City Guide to Edinburgh, Scotland

City Guide to Edinburgh, Scotland

Julie Fowlis, Queen's Hall, Review

By Bill Dunlop - Posted on 01 October 2014

Show Details
Queen's Hall
Julie Fowlis, Tony Byrne (guitar), Éamon Doorley (bouzouki and guitar-bouzouki), Patsy Reid (fiddle), Iain Sandilands (percussion), Ewen Vernal (double bass)
Running time: 

Performing for over ninety minutes to a near-capacity Queen’s Hall audience, Julie Fowlis confirmed her standing as one of our finest interpreters of Gaelic repertoire.

Known more widely, at least in Scotland, as the musical voice of Princess Merida from the Disney Pixar film ‘Brave’, which has probably given both Fowlis and Gaelic song a higher profile than before, Fowlis’ own work has attracted a growing following across generations and cultures, attested by the diverse age and ethnic origin of her audience in the performance seen.

Ably supported by Tony Byrne, Eamon Doorlay, Ian Sandilands, Patsy Reid and Ewan Vernal, Fowlis took her audience through a wide range of material from the deadly (in both senses) serious to the very lively, via port-an-beul (the English language reduces these little miracles of vocal production to ‘mouth music’), lullabies – Fowlis reminding us that what may sound merely charming in Gaelic can also contain the otherwise unspoken fears and anxieties of the singer – and into the demanding heights of songs such as that composed by John Maclean, brother of both the late poet Sorley and Calum, archivist and scholar, the latter the subject of John Maclean’s great keening lament, given its full expression in Fowlis’ interpretation.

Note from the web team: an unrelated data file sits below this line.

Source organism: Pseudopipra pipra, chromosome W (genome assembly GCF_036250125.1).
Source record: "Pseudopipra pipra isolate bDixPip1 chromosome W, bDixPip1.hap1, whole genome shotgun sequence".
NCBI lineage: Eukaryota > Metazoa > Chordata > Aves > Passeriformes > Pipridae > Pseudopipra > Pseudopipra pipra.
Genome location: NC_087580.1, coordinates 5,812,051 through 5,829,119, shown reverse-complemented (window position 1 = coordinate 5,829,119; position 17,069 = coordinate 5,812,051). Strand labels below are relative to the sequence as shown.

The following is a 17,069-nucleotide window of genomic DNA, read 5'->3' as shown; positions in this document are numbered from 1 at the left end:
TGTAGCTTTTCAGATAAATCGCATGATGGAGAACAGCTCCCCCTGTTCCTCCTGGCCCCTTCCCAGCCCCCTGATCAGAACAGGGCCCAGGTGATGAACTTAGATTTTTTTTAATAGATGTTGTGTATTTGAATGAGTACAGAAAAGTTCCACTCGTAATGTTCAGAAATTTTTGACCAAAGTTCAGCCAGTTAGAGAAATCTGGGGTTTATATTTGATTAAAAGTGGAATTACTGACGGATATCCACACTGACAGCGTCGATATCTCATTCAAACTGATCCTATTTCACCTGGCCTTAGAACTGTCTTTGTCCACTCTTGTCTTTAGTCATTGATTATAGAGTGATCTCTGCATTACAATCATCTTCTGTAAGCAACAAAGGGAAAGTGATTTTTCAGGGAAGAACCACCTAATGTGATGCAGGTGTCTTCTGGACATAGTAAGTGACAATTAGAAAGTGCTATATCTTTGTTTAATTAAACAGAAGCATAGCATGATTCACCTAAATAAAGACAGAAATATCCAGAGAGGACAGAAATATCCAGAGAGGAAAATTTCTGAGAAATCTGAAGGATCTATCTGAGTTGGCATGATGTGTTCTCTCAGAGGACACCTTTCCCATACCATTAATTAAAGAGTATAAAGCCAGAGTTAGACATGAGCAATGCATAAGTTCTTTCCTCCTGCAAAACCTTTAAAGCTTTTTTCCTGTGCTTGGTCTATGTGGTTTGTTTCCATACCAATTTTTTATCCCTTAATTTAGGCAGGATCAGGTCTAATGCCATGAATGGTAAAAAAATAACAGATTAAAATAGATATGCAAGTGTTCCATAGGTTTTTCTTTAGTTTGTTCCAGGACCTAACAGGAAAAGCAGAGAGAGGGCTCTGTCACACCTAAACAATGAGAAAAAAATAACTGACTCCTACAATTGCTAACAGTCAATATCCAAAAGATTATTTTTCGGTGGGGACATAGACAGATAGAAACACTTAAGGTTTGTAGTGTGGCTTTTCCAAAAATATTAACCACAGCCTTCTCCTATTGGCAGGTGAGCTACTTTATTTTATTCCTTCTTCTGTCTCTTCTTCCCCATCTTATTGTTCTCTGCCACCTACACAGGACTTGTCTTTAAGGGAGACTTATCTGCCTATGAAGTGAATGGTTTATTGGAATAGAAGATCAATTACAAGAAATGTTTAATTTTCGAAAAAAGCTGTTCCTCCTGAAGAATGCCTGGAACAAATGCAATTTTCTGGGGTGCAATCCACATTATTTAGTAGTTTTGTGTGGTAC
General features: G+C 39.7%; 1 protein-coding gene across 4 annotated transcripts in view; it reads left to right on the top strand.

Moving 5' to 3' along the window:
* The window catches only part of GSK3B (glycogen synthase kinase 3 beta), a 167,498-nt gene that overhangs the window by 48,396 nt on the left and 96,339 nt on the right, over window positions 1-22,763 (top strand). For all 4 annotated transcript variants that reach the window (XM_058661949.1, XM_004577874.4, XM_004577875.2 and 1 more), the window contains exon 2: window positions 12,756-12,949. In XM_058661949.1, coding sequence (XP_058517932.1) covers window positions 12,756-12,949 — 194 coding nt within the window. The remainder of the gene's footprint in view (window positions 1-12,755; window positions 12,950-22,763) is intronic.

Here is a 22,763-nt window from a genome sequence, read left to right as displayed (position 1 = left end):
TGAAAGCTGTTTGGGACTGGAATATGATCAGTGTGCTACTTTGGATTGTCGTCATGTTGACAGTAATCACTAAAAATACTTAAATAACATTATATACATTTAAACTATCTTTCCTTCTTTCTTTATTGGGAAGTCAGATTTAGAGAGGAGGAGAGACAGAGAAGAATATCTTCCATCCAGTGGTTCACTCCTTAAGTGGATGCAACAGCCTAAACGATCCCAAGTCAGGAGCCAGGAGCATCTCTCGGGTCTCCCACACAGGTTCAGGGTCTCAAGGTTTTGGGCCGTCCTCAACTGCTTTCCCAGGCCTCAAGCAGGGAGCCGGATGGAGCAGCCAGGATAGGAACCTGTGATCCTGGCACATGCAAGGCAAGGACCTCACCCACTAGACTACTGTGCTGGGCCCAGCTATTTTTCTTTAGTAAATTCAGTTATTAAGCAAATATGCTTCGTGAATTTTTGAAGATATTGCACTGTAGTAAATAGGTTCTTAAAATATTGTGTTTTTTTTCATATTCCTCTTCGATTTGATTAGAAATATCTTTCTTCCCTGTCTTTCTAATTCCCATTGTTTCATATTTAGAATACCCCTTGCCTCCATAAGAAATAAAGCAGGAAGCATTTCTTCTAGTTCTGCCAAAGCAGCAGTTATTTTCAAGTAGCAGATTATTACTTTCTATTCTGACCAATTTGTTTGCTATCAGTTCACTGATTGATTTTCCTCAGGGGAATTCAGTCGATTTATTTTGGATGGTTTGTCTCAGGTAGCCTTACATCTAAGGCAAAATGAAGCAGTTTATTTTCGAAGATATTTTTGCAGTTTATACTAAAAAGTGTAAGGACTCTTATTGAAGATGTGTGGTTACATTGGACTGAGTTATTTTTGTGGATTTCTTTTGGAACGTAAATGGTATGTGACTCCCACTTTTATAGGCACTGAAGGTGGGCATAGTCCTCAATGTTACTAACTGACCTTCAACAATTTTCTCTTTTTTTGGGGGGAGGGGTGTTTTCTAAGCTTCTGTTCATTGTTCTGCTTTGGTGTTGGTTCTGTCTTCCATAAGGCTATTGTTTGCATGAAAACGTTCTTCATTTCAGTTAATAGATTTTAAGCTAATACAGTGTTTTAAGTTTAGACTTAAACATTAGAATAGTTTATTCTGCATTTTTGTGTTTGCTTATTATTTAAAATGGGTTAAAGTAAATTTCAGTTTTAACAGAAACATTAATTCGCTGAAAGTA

Fowlis’ control and technique are never less than superb, her voice having a quality at once both clear and rounded, thus adding value to every phrase.

For those such as this reviewer, whose gaelidgh is beagan at best, there were unavoidably moments when music did not conquer all, but Fowlis’ musical abilities and her occasional bursts of wry and dry wit did much to minimise these.

Indeed, the only cavil for this reviewer, came at the end, when Fowlis’ encore consisted of an MSR (march, strathspey and reel for the uninitiate) on the highland bagpipe. Although Fowlis is clearly more than competent on the instrument, given both the work of the late Martyn Bennett and Gordon Duncan and their heirs and successors in this field, and indeed the whole tone of the preceding programme, this felt very much a stumble back into an inferiorism it was hoped we had escaped.

That said, the memory of Fowlis and her accompanists accompanied this reviewer home and remains. Who could ask for more?